Molinism and the Grounding Objection

by Max Andrews

The grounding objection asks the question: By what means or grounds does God know what he knows (particularly middle knowledge)?

Suppose I have an argument similar to the grounding argument from the grounding objection claiming that contingent truths are not self-explanatory but must simply exist, from all eternity, as an ungrounded, metaphysical surd.  How would I, as a Molinist, respond?

This objection is merely the result of misunderstanding the means by which God knows what he does.  God’s knowledge is wholly intuitive and relies on no existent entity and is completely compatible with divine aseity.  According to Luis de Molina,

God does not get his knowledge from things, but knows all things in himself and from himself; therefore, the existence of things, whether in time or eternity, contributes nothing to God’s knowing with certainty what is going to be or not to be… For prior to any existence on the part of the objects, God has within himself the means whereby he knows all things fully and perfectly; and this is why the existence of created things contributes no perfection to the cognition he has of them and does not cause any change in that cognition… [And] God does not need the existence of those things in his eternity in order to know them with certainty.[1]

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[1] Luis de Molina, On Divine Foreknowledge, trans. Alfred J. Freddoso (Ithaca, NY: Cornell University Press, 1988), 4.49.12, 11.

4 Responses to “Molinism and the Grounding Objection”

  1. “This objection is merely the result of misunderstanding the means by which God knows what he does.”

    Perhaps so, but this seems somewhat unfair. Does anyone understand how God knows what he does? God “knows all things in himself and from himself”? Maybe that means something to some people, but I think to most it just means “He just does.” And that hardly seems like grounding.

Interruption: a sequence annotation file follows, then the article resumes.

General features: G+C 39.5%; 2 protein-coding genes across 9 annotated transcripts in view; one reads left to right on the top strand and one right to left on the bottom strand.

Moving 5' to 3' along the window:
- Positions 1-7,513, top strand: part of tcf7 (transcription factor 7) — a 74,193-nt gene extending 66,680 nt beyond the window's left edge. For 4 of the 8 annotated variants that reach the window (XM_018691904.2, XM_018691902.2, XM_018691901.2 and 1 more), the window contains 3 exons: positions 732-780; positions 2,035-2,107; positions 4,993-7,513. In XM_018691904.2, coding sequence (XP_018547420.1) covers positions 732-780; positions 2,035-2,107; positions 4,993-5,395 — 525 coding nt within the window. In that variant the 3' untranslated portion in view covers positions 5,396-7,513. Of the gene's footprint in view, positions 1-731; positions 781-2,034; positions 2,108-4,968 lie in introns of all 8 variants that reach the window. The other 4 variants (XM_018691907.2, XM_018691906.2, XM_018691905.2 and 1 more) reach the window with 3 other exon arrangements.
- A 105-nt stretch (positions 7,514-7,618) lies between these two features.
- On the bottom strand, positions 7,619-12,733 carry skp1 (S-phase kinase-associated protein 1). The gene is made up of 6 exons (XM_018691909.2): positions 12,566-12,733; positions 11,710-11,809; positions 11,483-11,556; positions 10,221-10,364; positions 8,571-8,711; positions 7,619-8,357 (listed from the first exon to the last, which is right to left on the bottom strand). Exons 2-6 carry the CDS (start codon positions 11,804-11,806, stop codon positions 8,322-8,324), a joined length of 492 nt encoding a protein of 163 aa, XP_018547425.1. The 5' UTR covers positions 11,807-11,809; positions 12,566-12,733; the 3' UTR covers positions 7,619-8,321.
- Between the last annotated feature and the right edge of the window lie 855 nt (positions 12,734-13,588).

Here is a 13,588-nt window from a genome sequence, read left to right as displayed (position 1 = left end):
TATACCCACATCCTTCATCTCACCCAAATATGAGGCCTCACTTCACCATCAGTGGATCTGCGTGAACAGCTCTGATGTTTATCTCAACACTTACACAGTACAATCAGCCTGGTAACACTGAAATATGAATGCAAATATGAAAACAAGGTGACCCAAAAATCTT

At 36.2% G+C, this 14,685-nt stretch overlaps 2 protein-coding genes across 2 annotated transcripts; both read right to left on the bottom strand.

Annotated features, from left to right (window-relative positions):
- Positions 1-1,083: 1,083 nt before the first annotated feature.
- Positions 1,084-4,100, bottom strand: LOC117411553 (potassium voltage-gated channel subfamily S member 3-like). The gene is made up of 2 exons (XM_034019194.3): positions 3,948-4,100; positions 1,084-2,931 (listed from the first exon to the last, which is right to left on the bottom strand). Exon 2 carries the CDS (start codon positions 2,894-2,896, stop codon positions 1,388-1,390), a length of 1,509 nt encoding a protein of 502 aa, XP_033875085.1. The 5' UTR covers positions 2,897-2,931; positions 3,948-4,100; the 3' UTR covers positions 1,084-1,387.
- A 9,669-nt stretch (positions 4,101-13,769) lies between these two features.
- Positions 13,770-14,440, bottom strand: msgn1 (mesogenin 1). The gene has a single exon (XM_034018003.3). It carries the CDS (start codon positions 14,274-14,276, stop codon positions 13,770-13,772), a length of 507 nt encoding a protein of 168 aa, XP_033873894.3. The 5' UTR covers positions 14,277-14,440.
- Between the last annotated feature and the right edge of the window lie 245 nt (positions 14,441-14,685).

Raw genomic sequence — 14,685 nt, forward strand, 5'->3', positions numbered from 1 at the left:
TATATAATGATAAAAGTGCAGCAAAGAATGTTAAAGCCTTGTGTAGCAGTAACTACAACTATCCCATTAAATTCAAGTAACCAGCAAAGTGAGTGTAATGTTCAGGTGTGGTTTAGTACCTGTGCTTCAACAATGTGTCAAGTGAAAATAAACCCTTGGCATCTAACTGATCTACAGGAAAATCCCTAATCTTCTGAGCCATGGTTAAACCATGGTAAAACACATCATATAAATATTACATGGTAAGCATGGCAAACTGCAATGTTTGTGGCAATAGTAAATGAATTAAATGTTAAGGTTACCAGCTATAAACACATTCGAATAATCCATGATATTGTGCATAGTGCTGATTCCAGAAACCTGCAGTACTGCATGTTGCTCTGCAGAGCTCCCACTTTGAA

• I think it provides grounding but if there’s another explanation for how God knows what he does then I’d be happy to entertain it.

  2. Maybe I’m misunderstanding Luis de Molina here, but it seems to me that he’s making an appeal to God’s aseity, or perhaps more correctly, divine simplicity. God knows what He knows not because He has the attribute/property of knowledge, but because He *is* knowledge. Perhaps this provides grounding of a sort, but then of course, we just have to turn around and ask what the grounding for divine simplicity is. So it would seem somewhat tenuous, depending on one’s certainty of divine simplicity.

    But if I’m mistaken (in that Molina wasn’t referencing divine simplicity), then Molina’s assertion that God “knows all things in himself and from himself” doesn’t make much sense (to me). The only other way I can read this is to say that God’s (middle) knowledge is simply intuitive. But, like I said before, what that basically amounts to is that “He just knows.” That does not strike me as a ground; it strikes me as an assumption.

    The indication here is that if someone were to ask you what the grounds for middle knowledge were, you would respond similarly to Luis de Molina (as quoted here). What I’m saying is that if you were to do so to me, it doesn’t appear to me that you’d actually be answering the question satisfactorily. Unless I’m just missing something (which of course is entirely possible), the ground is either divine simplicity or “He just does.” The former qualifies as a ground I suppose, it just takes us farther down a (possibly more controversial) rabbit hole; the latter is doesn’t seem to be a ground to me, but if it somehow is, it definitely isn’t satisfying!

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